Climate Action Collaborative: How small fixes to your home can have a big impact (column)
Climate Action Collaborative
Like a lot of people, I was curious about installing solar power on my roof. Would I save money on my energy bill or would it cost me an arm and a leg? Are there rebates or subsidies out there? Should I lease or buy and, ultimately, is my house in a good spot for solar?
I also fundamentally wanted to know: Is solar power all it’s cracked up to be? I’ve got kids. I want them to grow up in a better world. Since all the energy on Earth all got its start with energy from the sun, I figure why not go directly to the source? It seems like the smart, efficient, and beneficial thing to do, but there are a lot of variables. Would it really turn out to be a reliable, clean energy source for my family?
As I looked deeper into this issue, I discovered that there is an entire network of people there and ready to help. Their advice? Start with a home energy assessment. Why? Because that’s how you tap into all those amazing rebates, and it’s also a very simple, easy, low-cost way to figure out how to make your home more efficient.
I had no idea how much money and energy I was wasting until I had my home energy assessment. I also had no idea how easy it was to fix the problems, seal the leaks in my home, and save money on my energy bill.
I had a leak in my side door that whistled like a teapot on cold mornings. I got to see this in full-color when my Energy Coach from Walking Mountains Science Center pulled out this cool little device that showed me a heat-spectrum read-out of that particular leak and, it turns out, about 20 more like them that allow my house to shoot hot air into the sky in an invisible, never-ending, thermal fireworks show.
A ton of our energy waste is due to residential buildings. I wanted to be part of the solution, not the problem.
Sealing your home or business is also among the easiest steps in helping the Eagle County Climate Action Collaborative reach its goals of reducing greenhouse gases by 25 percent by 2025 and 80 percent by 2050. All around the world, and right here in Eagle County, people like me are doing little things here and there to reduce their emissions, investing in a better future for all of us, and in the meantime lowering energy bills.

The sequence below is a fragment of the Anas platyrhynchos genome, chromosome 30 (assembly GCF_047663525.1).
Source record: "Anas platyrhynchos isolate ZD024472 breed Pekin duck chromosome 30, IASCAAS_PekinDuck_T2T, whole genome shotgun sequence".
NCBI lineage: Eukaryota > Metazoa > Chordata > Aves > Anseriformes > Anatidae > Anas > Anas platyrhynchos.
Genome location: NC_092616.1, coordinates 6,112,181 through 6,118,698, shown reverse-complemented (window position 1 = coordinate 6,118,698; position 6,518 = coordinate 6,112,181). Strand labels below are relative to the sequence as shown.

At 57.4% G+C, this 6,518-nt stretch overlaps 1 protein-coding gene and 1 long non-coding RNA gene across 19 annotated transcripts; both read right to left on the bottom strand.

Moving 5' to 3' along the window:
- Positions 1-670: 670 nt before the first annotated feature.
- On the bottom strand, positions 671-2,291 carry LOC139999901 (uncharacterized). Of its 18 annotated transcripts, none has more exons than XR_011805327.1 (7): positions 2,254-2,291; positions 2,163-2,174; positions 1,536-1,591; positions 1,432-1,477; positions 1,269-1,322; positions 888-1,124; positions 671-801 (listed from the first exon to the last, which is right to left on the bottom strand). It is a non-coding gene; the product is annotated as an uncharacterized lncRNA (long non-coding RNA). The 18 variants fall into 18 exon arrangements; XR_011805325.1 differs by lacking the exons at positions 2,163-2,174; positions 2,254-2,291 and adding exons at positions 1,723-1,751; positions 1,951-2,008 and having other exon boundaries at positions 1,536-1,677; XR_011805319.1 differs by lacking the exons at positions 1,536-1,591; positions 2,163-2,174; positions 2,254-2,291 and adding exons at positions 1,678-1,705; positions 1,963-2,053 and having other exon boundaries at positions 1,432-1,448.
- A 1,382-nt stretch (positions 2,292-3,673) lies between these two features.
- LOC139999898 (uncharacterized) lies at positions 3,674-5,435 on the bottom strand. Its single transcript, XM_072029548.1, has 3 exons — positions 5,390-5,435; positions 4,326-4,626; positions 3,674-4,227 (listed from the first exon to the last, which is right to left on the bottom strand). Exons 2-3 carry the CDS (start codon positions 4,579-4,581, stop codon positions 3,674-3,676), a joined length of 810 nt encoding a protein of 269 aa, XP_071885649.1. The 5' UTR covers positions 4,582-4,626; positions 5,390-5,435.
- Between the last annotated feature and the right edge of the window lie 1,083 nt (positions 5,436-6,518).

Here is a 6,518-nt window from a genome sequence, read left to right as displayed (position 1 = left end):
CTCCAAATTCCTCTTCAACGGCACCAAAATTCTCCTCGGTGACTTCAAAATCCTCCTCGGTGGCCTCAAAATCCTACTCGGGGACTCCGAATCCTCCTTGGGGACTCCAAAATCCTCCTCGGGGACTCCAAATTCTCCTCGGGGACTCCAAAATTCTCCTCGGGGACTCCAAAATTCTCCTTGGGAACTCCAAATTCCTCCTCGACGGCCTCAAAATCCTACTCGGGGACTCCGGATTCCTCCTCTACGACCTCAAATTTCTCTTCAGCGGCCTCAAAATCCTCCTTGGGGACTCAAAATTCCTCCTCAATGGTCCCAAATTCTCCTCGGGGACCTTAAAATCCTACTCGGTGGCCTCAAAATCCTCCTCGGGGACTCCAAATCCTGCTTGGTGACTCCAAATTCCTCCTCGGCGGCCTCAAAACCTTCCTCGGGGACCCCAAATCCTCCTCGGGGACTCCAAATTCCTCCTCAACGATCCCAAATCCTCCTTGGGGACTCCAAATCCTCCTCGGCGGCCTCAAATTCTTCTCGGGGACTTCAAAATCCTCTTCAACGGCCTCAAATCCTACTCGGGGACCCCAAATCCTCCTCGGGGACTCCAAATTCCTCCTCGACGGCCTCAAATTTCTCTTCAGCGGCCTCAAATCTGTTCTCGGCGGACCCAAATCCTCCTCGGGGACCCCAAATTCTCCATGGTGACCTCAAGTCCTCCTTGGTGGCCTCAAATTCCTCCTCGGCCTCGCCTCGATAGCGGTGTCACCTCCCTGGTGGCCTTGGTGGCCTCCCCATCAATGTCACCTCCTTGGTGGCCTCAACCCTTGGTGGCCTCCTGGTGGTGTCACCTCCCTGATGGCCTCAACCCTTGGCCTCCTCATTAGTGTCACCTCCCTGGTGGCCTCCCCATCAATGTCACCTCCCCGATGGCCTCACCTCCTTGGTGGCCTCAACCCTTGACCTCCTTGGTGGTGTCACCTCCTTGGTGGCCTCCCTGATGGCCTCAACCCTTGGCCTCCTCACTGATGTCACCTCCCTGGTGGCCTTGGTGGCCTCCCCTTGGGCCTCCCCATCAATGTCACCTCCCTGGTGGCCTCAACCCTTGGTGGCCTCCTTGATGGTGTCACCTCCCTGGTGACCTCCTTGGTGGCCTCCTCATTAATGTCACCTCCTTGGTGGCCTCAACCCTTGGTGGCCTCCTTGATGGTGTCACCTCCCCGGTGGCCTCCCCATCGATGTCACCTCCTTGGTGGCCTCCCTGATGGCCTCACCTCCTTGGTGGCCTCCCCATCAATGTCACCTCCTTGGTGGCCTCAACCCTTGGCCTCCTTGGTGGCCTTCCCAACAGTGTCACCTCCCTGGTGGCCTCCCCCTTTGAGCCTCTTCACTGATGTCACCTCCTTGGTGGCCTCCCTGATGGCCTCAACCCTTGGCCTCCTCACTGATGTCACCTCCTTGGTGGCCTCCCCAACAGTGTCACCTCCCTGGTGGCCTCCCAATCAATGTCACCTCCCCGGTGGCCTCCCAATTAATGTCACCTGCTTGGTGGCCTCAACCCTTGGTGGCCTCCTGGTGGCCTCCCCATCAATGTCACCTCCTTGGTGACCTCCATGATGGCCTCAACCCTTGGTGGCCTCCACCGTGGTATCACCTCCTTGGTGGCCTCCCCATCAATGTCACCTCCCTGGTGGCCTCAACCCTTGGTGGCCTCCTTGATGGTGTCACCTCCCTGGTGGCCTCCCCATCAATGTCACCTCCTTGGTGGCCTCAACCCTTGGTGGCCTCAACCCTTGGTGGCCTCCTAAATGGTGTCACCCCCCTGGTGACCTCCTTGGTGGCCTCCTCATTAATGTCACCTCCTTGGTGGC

I spent about $300 at the hardware store and, thanks to a little help from my hard-working 17-year-old nephew, I now have leaks sealed, LEDs installed, and my home no longer whistles like a teapot. The savings on my monthly bill will cover this in a reasonably short timeframe.
I also decided to spend around $1000 on properly insulating my attic. This will take a little longer to bring a return on my energy bill savings, but it will also make my home cooler in the summer and warmer in the winter. All of the above is just the start, and we plan on doing more to make sure our house is as energy efficient as it can be.
I’m aware that not everyone has the cash on hand to make even the smallest of adjustments to a home. Or, maybe you rent. Or, maybe you are a landlord and don’t want to put a couple hundred bucks into tightening up your energy efficiency just so the tenant can save money on monthly bills.
There are answers to all of the above: Assistance programs can help make the energy assessment affordable, rebates can cover some or all of your costs, and everyone from a tenant to a landlord, a primary resident to a second homeowner can all benefit by hosting an assessment, taking care of the known issues, and doing their part to make sure our community hits its greenhouse emissions goals.
As for solar?
It turns out I don’t have a ton of good roof space for solar. But I have enough that it’s worth signing up for a small-to-medium sized installation.
Perhaps most importantly, I learned I can sign up for renewable offsets through Holy Cross Energy. I went to https://www.holycross.com/renewable-energy-purchasing-program/ and for a few bucks more a month I am doing my part to run my house on renewables, and support the expansion of more renewable energy.
Now, instead of living under a roof that’s leakier than an old farm bucket, my solar power installation will be one aspect of a complete energy reduction and renewable mix that represents a smarter, more efficient way to run a home.
Tom Boyd is director of public relations and communications for the Vail Valley Foundation, a member of the Climate Action Collaborative. Learn more at http://www.climateactioncollaborative.org.
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